For several centuries, Eli has been pointing out that he and Barry Bickmore agree on the coming threats from human driven climate change, but probably disagree on how to deal with it. Bunnies might call this the WG1/WG3 dichotomy. Mark Boslough, well he and Eli could probably agree that they disagree of WG3, but in both those cases, working from the same physical reality there is at least some possibility that something could be done in the end.
Eli would say the same thing in the other direction about folk like Tenny Naumer or even Joe Romm, in the later case Eli is somewhat intermediate with Barry Brook on the other side, since nuclear and renewables complement each other.
One can work toward solutions together, and let us be frank, work toward defanging the denialist jackels who feast on our future by deluding others.
Yesterday Eli talked a bit about R street, and it's head honcho, Eli Lehrer. Lehrer would fit into the same categories, at least as far as acknowledging the problems that the planet is going to face in the future, starting now. His opening line is that those on the right need to confront reality or get run over
If conservatives don’t begin to engage on the important issue of climate change, we’ll cede the debate. The result will be a larger, more intrusive government that hurts business and job creation.
President Obama is readying a major push of administrative action on climate change. There will be new regulations on power plants, new subsidies for clean energy and a number of other big government programs in the name of solving climate change.What he is not confronting is that the reason for the administrative action is and has been the Republican blockade against action. He is playing this in a way though that is immediately useful to him, but potentially a problem in coming times, e.g. trying to convince the tea party types that if they don't get real, solutions will be imposed by those they hate, and to do that, Lehrer is not above throwing some red meat to the dogs.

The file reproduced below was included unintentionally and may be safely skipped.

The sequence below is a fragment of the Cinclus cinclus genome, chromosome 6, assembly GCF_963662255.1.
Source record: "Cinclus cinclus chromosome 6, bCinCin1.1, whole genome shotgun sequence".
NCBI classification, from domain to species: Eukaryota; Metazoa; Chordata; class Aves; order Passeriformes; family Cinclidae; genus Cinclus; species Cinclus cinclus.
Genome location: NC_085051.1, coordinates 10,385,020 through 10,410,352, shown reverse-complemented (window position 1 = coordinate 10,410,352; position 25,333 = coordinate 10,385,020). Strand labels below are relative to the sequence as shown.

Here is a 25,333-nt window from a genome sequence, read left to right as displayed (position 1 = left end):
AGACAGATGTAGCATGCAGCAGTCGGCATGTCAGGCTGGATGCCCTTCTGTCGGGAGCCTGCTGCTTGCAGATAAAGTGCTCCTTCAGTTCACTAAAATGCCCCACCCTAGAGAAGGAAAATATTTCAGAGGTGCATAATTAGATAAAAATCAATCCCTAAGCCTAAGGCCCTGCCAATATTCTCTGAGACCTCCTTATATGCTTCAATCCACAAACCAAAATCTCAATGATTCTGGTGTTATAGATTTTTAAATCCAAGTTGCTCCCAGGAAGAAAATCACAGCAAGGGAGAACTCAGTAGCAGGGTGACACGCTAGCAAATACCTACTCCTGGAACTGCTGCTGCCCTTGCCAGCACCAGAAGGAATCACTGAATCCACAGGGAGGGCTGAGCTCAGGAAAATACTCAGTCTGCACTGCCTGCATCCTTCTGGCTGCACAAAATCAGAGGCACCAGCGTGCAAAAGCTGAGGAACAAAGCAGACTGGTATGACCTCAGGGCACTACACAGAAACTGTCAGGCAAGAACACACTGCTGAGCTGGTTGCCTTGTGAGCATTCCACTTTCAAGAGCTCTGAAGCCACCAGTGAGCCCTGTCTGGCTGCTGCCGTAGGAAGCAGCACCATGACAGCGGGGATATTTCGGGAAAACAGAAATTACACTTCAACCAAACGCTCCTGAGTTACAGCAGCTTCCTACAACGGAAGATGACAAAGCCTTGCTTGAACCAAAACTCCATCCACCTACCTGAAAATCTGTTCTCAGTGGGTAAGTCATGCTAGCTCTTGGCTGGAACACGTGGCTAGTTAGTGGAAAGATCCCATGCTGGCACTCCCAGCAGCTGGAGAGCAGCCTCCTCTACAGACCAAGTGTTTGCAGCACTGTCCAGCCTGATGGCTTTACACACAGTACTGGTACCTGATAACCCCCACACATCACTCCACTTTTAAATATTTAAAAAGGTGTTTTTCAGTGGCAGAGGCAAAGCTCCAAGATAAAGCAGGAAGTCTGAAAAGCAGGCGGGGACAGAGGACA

To conservatives like us, complicated new regulation is our worst nightmare. There is a conservative approach to dealing with climate change — one that can actually achieve conservative goals: the government-shrinking carbon tax.
Currently, U.S. tax law embodies everything that’s wrong with the federal government. It’s too big (about 17,000 pages), too burdensome (Americans spend nearly $50 billion a year complying with it), and too prone to manipulation. Working toward a simpler, fairer system with lower overall rates has long been a worthy conservative goal that deserves continued support from all liberty-loving Americans.Lehrer, of course, is a creature of the insurance industry, and of course, they would like to pay less than the nothing they and their executives now pay in taxes. The tax code is complicated because the top dogs have bunches of lawyers and accountants gaming the system. And, of course, no one confronts the reality that it costs ~40-50% of GDP to run a country any sane person wants to live in (including Social Security and healthcare).
So how does one reconcile Hansen's tax and dividend with Lehrer's carbon tax and sink other taxes, well, the answer from yesterday was use cabon taxes to sink health care and retirement taxes